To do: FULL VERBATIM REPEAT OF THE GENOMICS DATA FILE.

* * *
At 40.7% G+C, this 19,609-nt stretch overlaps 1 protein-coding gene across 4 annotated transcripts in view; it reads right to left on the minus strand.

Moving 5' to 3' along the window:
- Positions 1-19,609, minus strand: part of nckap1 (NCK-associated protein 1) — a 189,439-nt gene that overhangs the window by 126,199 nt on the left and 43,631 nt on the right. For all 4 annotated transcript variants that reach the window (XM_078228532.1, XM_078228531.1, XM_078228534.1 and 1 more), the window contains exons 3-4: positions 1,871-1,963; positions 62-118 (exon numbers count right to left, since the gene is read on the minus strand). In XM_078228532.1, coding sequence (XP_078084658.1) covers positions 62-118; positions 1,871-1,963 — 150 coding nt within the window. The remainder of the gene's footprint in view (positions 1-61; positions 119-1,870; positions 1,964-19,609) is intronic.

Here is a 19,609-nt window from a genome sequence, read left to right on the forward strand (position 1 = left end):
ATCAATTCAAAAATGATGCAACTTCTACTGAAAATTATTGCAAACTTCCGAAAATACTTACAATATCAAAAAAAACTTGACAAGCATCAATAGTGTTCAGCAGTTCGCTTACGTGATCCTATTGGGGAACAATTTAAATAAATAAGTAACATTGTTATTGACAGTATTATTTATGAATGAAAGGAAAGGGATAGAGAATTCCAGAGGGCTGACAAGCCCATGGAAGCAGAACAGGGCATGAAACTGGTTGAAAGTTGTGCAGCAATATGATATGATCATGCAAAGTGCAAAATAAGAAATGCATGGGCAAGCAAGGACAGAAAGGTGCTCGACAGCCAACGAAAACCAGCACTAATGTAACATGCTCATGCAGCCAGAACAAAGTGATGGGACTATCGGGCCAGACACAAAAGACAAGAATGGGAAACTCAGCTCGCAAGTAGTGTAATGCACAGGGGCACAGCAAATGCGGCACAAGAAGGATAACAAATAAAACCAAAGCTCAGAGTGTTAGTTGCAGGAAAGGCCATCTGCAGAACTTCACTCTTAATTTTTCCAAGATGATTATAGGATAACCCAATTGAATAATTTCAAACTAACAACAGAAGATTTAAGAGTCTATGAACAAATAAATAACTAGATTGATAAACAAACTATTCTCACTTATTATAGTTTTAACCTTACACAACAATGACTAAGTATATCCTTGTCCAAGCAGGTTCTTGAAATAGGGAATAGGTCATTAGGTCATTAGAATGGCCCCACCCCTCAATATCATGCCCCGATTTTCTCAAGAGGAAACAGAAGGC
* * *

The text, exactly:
At 40.7% G+C, this 19,609-nt stretch overlaps 1 protein-coding gene across 4 annotated transcripts in view; it reads right to left on the minus strand.

Moving 5' to 3' along the window:
- Positions 1-19,609, minus strand: part of nckap1 (NCK-associated protein 1) — a 189,439-nt gene that overhangs the window by 126,199 nt on the left and 43,631 nt on the right. For all 4 annotated transcript variants that reach the window (XM_078228532.1, XM_078228531.1, XM_078228534.1 and 1 more), the window contains exons 3-4: positions 1,871-1,963; positions 62-118 (exon numbers count right to left, since the gene is read on the minus strand). In XM_078228532.1, coding sequence (XP_078084658.1) covers positions 62-118; positions 1,871-1,963 — 150 coding nt within the window. The remainder of the gene's footprint in view (positions 1-61; positions 119-1,870; positions 1,964-19,609) is intronic.

Here is a 19,609-nt window from a genome sequence, read left to right on the forward strand (position 1 = left end):
ATCAATTCAAAAATGATGCAACTTCTACTGAAAATTATTGCAAACTTCCGAAAATACTTACAATATCAAAAAAAACTTGACAAGCATCAATAGTGTTCAGCAGTTCGCTTACGTGATCCTATTGGGGAACAATTTAAATAAATAAGTAACATTGTTATTGACAGTATTATTTATGAATGAAAGGAAAGGGATAGAGAATTCCAGAGGGCTGACAAGCCCATGGAAGCAGAACAGGGCATGAAACTGGTTGAAAGTTGTGCAGCAATATGATATGATCATGCAAAGTGCAAAATAAGAAATGCATGGGCAAGCAAGGACAGAAAGGTGCTCGACAGCCAACGAAAACCAGCACTAATGTAACATGCTCATGCAGCCAGAACAAAGTGATGGGACTATCGGGCCAGACACAAAAGACAAGAATGGGAAACTCAGCTCGCAAGTAGTGTAATGCACAGGGGCACAGCAAATGCGGCACAAGAAGGATAACAAATAAAACCAAAGCTCAGAGTGTTAGTTGCAGGAAAGGCCATCTGCAGAACTTCACTCTTAATTTTTCCAAGATGATTATAGGATAACCCAATTGAATAATTTCAAACTAACAACAGAAGATTTAAGAGTCTATGAACAAATAAATAACTAGATTGATAAACAAACTATTCTCACTTATTATAGTTTTAACCTTACACAACAATGACTAAGTATATCCTTGTCCAAGCAGGTTCTTGAAATAGGGAATAGGTCATTAGGTCATTAGAATGGCCCCACCCCTCAATATCATGCCCCGATTTTCTCAAGAGGAAACAGAAGGC